The Lens-Artists Challenge #125: You Pick It
This is an interesting challenge due to Tina’s opening inviting us into the challenge with “This week it’s all up to you – you get to choose your subject and to share whatever it is about it that you find interesting. Personally, I’ve chosen last week’s introduction to the concept of Wabi-Sabi, particularly as it relates to art and photography, as my topic.“
Wabi-Sabi has me intrigued as my initial though was to just bung up a couple of flowers and say I picked these.
But no, I had to go down a bit of a Wabi-Sabi rabbit hole of discovery. This definition was quite good “Although Wabi-sabi can be hard to define, we can translate its simplified meaning to “rustic simplicity” or “understated elegance” with a focus on a less-is-more mentality, while “taking pleasure in the imperfect”.”
When looking for Wabi-Sabi perhaps “Wabi-sabi is a cracked and glued together ceramic bowl (check the concept of kintsugi); a funnily shaped, home-grown tomato; a dinner created from leftovers; falling cherry blossom; a worn wooden hallway and an elbow patch on your favourite jumper. Therefore, it’s an appreciation of all that is simple, modest and imperfect. Yet, loved deeply.”
So where to from here. Want to find out? Let’s have a go at my interpretation of Wabi-Sabi through a photographers eyes
I added this one for a bit of Zen fun
Wabi- sabi and Zen
Wabi-Sabi’s roots lie in Zen Buddhism, which a Chinese twelfth century monk (Eisai) brought to Japan. Zen stresses austerity, communion with nature, and above all, reverence for everyday life as the real path to enlightenment. To reach enlightenment, Zen monks lived ascetic, often isolated lives, and sat for long periods of concentrated meditation.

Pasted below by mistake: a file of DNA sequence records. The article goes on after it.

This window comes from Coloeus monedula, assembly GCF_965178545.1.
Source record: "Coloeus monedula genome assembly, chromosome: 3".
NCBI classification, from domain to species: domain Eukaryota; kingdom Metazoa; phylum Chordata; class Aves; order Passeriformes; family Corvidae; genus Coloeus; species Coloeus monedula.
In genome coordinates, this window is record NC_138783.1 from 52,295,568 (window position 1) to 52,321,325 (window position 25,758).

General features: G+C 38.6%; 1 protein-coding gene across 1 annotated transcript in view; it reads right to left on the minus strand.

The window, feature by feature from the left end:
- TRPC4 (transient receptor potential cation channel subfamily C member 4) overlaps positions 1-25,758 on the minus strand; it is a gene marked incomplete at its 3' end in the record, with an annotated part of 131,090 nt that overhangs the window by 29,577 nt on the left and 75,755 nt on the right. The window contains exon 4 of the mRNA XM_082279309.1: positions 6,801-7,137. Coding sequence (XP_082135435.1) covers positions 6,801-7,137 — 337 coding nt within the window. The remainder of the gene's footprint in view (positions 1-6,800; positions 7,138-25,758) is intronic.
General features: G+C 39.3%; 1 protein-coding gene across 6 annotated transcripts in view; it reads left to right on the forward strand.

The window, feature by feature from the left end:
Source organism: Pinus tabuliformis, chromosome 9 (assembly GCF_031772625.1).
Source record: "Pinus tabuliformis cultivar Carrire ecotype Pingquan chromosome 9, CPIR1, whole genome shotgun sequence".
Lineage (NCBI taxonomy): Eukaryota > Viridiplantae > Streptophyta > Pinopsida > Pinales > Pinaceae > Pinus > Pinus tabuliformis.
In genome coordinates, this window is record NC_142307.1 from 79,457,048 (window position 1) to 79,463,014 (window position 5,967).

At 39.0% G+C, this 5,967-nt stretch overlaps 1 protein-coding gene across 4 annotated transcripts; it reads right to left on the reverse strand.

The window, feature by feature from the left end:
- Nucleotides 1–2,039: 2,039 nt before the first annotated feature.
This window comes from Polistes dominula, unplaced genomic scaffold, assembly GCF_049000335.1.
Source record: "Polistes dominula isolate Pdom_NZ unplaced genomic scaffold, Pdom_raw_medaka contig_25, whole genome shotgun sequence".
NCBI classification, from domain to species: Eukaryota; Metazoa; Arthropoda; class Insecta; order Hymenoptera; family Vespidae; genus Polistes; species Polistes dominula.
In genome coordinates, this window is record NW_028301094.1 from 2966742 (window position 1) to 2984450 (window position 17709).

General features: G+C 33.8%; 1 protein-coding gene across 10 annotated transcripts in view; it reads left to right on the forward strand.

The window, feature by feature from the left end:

In Zen philosophy, there are seven aesthetic principles in achieving Wabi-sabi:
Kanso — simplicity
Fukinsei — asymmetry or irregularity
Shibumi — beauty in the understated
Shizen — naturalness without pretension
Yugen — subtle grace
Datsuzoku — freeness
Seijaku — tranquility
Thanks Tina for taking me to Japan and back for a while
Jude’s 2020 Photo Challenge #42: Octobers Theme/Technique – Seascapes
One of my favourite songs to listen to while you scroll
This week's assignment - look for patterns and / or textures along the seashore, this might be in the rocks or shells or seaweed. Try using different depths of field with the same subject then compare them to see which you prefer.
The Sand Images
Made by Sand Crabs up close
Intricate patterns are made
The receding water patterns
The shells and pebbles water patterns
A small Jellyfish and seaweed with bonus bubbles
Windblown Pig-face, buried flower and a stick